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Grusswort zur Right Livelihood Lecture 2023 (in Englisch)

7. Dezember 2023

Dear Dr. Caroline Abu Sa’da
Dear Sima Samar
Dear representatives of the Right Livelihood Foundation
Ladies and gentlemen

I extend a warm welcome to all of you gathered here today for this truly prestigious occasion – the 16th Right Livelihood Lecture at the University of Zurich. It is with great admiration and respect that we come together to honor this year’s award-winning organization SOS MEDITERRANEE, and to delve into its courageous humanitarian engagement.

Dear Dr. Caroline Abu Sa’da, on behalf of the Executive Board, I warmly welcome you to the University of Zurich and thank you for sharing your experience and thoughts with us. I shall not say more about your admirable commitment, as there will be a laudatory speech by another guest of honor, Sima Samar, the recipient of the Right Livelihood Award in 2012. Dear Mrs. Samar, welcome to the University of Zurich, we are delighted to have you here!

Perhaps you have also come across it: In a recent report, a media psychologist from the University of Zurich has pointed out that in the view of the flood of negative headlines that we read every day, many people are reaching their mental limits. We are inundated with distressing news and horrifying images of conflicts, wars, and crises around the world, especially via social media, and we have to process this information somehow. Many people feel the need to protect themselves and, at times, even avoid the consumption of news altogether. In this context, experts warn against doomscrolling and advise developing one’s own media literacy in order to seek information in a targeted manner. Proper personal information retrieval and selection has emerged to be a key trait of our own behavior. Unbiased information processing will remain crucial for shaping our opinions and, ultimately, for maintaining our democracies.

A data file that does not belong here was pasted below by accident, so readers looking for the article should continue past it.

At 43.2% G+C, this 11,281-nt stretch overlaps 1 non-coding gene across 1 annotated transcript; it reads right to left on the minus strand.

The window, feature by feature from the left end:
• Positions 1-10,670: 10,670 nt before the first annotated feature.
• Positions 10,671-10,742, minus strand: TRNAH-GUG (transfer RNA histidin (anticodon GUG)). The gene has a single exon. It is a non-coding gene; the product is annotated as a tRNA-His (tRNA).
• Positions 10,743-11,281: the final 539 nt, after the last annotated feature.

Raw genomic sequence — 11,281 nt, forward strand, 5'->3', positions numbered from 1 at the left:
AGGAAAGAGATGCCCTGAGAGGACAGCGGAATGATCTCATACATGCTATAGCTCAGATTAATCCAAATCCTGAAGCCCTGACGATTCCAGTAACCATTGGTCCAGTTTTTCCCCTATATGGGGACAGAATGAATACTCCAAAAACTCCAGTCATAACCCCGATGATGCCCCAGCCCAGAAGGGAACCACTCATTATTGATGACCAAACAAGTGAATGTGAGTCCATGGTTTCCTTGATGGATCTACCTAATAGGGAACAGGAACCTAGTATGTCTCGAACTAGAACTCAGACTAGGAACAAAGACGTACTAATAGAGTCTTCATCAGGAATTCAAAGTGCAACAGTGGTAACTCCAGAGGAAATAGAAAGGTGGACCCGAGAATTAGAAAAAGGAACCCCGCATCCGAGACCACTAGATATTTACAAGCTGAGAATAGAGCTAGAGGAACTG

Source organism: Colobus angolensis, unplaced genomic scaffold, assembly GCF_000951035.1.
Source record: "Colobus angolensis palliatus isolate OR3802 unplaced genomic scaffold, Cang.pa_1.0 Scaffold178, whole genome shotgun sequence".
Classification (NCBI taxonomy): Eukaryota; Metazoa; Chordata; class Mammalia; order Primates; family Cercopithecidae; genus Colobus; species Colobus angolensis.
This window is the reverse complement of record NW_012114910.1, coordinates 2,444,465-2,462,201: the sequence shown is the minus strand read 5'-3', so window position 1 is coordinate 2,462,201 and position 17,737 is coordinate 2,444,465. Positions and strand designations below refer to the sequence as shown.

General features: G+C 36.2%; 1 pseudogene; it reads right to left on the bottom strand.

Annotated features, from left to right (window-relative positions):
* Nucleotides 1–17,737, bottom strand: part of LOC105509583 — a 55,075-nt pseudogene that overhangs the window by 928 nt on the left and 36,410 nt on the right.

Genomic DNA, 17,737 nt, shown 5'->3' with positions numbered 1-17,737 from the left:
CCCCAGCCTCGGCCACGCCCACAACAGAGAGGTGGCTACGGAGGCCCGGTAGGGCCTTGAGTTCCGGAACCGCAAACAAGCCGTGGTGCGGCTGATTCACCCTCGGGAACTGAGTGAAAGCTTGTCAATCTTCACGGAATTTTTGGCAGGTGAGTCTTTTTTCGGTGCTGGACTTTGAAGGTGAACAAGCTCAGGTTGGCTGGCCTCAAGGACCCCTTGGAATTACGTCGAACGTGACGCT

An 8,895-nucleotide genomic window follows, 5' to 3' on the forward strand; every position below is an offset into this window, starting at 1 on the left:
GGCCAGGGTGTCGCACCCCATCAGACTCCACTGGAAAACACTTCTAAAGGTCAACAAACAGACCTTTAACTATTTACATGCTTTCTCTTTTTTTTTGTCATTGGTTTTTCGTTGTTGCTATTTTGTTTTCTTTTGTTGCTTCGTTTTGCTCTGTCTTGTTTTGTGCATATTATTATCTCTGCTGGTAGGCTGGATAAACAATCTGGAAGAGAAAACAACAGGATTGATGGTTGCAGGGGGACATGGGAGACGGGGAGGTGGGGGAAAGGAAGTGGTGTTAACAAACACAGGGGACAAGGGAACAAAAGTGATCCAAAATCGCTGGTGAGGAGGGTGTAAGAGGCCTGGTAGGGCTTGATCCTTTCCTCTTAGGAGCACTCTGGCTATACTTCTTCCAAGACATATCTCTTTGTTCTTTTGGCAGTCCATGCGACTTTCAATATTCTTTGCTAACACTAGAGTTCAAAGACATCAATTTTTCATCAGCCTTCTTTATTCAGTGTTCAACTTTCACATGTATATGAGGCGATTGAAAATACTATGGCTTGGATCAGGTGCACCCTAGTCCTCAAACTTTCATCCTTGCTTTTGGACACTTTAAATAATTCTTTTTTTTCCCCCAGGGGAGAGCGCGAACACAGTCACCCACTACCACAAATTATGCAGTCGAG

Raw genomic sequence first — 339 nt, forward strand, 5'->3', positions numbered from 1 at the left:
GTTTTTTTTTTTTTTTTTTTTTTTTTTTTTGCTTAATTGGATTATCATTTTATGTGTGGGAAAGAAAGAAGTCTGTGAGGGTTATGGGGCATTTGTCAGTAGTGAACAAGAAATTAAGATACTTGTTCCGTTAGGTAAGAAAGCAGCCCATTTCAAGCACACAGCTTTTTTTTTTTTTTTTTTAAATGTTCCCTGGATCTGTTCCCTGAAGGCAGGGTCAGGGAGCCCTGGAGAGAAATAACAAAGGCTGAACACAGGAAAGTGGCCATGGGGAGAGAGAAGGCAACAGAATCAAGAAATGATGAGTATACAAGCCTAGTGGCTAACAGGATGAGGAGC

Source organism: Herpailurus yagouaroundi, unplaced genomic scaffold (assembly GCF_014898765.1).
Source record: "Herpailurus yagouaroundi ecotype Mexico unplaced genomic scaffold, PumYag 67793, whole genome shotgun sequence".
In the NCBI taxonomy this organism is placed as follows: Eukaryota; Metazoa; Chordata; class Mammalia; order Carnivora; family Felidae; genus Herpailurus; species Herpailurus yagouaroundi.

Universities not only play a key role in providing a variety of facts, allowing to generate factual information, but we also share a common responsibility. As a publicly funded university, it is our duty to address the societal impact and consequences of crises in our work. However – as Didier Fassin puts it: “We live in a world in which the language of crisis has become the most common way of representing a series of situations we face. We have global economic crises, eurozone crises, refugee crises in Europe and the Middle East, leadership crises in the United States and Venezuela, institutional crises in Hungary and Poland, nuclear crises in North Korea and Iran, humanitarian crises in Yemen and Congo, food crises in South Sudan and the Horn of Africa, environmental crises in the Arctic and the Amazonia, as well as identity crises, legitimation crises, solidarity crises, security crises, gender crises ... and even crises in the social sciences.»

This somehow inflationary use of the word crisis shall not make us forget to continuously differentiate between a subjectively experienced notion of crisis from an objectively identifyable crisis. The name SOS MEDITERRANEE reminds us loudly: no one shall drown in the mediterranean sea. Everything else is a crisis.

At the University of Zurich, we regularly host public lectures, like tonight’s, to facilitate discussions on current hot topics and promising initiatives that positively impact society. I am personally very proud that the annual Right Livelihood Lecture has become an integral part of the University of Zurich’s dialogue with the public. And I am grateful that the Right Livelihood Award honors organizations and individuals who promote justice and peace and serve as role models for all members of our university community. SOS MEDITERANEE is a very justified award winner and Dr. Caroline Abu Sa’da the best person to speak on this particular occasion.

I would like to close by thanking everyone involved in the organization of this event. I would especially like to express my gratitude to the Right Livelihood Foundation for the support and fruitful cooperation and to the Right Livelihood Centre at the University of Zurich. The Center makes the Laureates’ work accessible through teaching, continuing education, and public relations.

I wish you all a pleasant and inspiring evening at our university and I am happy to pass on the word to the General Manager of the Right Livelihood Centre of the University of Zurich, Dr. Aline Steinbrecher.